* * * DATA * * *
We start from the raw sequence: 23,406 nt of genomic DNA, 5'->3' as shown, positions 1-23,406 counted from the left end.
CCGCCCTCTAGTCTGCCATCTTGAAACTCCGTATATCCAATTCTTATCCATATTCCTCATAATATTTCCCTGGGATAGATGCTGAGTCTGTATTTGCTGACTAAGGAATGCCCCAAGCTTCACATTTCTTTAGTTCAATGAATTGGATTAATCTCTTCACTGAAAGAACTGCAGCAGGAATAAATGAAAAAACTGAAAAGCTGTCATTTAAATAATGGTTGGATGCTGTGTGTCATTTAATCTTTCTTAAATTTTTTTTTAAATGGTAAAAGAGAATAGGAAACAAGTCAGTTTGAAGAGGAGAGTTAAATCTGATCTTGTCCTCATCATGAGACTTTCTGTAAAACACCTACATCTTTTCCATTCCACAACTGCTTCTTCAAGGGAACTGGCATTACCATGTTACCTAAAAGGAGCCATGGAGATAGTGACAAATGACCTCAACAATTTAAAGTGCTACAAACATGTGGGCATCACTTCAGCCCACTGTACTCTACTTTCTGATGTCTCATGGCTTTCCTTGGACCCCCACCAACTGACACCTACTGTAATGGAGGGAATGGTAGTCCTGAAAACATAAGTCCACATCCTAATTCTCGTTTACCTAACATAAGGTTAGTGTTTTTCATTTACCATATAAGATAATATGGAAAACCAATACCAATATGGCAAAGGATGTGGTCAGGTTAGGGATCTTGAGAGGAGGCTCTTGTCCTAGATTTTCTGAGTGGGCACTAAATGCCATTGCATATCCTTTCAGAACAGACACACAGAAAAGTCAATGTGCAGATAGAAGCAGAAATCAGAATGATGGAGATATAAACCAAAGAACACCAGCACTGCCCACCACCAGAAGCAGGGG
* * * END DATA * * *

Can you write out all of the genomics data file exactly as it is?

We start from the raw sequence: 23,406 nt of genomic DNA, 5'->3' as shown, positions 1-23,406 counted from the left end.
CCGCCCTCTAGTCTGCCATCTTGAAACTCCGTATATCCAATTCTTATCCATATTCCTCATAATATTTCCCTGGGATAGATGCTGAGTCTGTATTTGCTGACTAAGGAATGCCCCAAGCTTCACATTTCTTTAGTTCAATGAATTGGATTAATCTCTTCACTGAAAGAACTGCAGCAGGAATAAATGAAAAAACTGAAAAGCTGTCATTTAAATAATGGTTGGATGCTGTGTGTCATTTAATCTTTCTTAAATTTTTTTTTAAATGGTAAAAGAGAATAGGAAACAAGTCAGTTTGAAGAGGAGAGTTAAATCTGATCTTGTCCTCATCATGAGACTTTCTGTAAAACACCTACATCTTTTCCATTCCACAACTGCTTCTTCAAGGGAACTGGCATTACCATGTTACCTAAAAGGAGCCATGGAGATAGTGACAAATGACCTCAACAATTTAAAGTGCTACAAACATGTGGGCATCACTTCAGCCCACTGTACTCTACTTTCTGATGTCTCATGGCTTTCCTTGGACCCCCACCAACTGACACCTACTGTAATGGAGGGAATGGTAGTCCTGAAAACATAAGTCCACATCCTAATTCTCGTTTACCTAACATAAGGTTAGTGTTTTTCATTTACCATATAAGATAATATGGAAAACCAATACCAATATGGCAAAGGATGTGGTCAGGTTAGGGATCTTGAGAGGAGGCTCTTGTCCTAGATTTTCTGAGTGGGCACTAAATGCCATTGCATATCCTTTCAGAACAGACACACAGAAAAGTCAATGTGCAGATAGAAGCAGAAATCAGAATGATGGAGATATAAACCAAAGAACACCAGCACTGCCCACCACCAGAAGCAGGGG